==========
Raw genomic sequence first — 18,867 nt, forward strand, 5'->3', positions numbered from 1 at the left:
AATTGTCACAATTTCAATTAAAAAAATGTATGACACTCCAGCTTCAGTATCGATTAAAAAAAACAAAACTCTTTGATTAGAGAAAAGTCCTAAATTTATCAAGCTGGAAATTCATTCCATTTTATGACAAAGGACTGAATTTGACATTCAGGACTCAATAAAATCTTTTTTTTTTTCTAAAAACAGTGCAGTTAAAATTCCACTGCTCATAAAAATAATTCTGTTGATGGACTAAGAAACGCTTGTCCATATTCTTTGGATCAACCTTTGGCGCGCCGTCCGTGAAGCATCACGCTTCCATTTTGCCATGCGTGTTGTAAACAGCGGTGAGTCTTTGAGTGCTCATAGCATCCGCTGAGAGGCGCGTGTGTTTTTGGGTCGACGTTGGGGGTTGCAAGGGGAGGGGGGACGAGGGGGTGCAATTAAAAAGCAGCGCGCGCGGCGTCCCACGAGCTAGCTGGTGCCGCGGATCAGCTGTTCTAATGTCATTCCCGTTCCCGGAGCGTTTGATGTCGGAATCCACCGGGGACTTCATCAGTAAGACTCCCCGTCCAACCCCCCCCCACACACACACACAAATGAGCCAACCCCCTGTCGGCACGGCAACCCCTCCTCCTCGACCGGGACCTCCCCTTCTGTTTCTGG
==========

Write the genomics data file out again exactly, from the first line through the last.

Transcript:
Raw genomic sequence first — 18,867 nt, forward strand, 5'->3', positions numbered from 1 at the left:
AATTGTCACAATTTCAATTAAAAAAATGTATGACACTCCAGCTTCAGTATCGATTAAAAAAAACAAAACTCTTTGATTAGAGAAAAGTCCTAAATTTATCAAGCTGGAAATTCATTCCATTTTATGACAAAGGACTGAATTTGACATTCAGGACTCAATAAAATCTTTTTTTTTTTCTAAAAACAGTGCAGTTAAAATTCCACTGCTCATAAAAATAATTCTGTTGATGGACTAAGAAACGCTTGTCCATATTCTTTGGATCAACCTTTGGCGCGCCGTCCGTGAAGCATCACGCTTCCATTTTGCCATGCGTGTTGTAAACAGCGGTGAGTCTTTGAGTGCTCATAGCATCCGCTGAGAGGCGCGTGTGTTTTTGGGTCGACGTTGGGGGTTGCAAGGGGAGGGGGGACGAGGGGGTGCAATTAAAAAGCAGCGCGCGCGGCGTCCCACGAGCTAGCTGGTGCCGCGGATCAGCTGTTCTAATGTCATTCCCGTTCCCGGAGCGTTTGATGTCGGAATCCACCGGGGACTTCATCAGTAAGACTCCCCGTCCAACCCCCCCCCACACACACACACAAATGAGCCAACCCCCTGTCGGCACGGCAACCCCTCCTCCTCGACCGGGACCTCCCCTTCTGTTTCTGG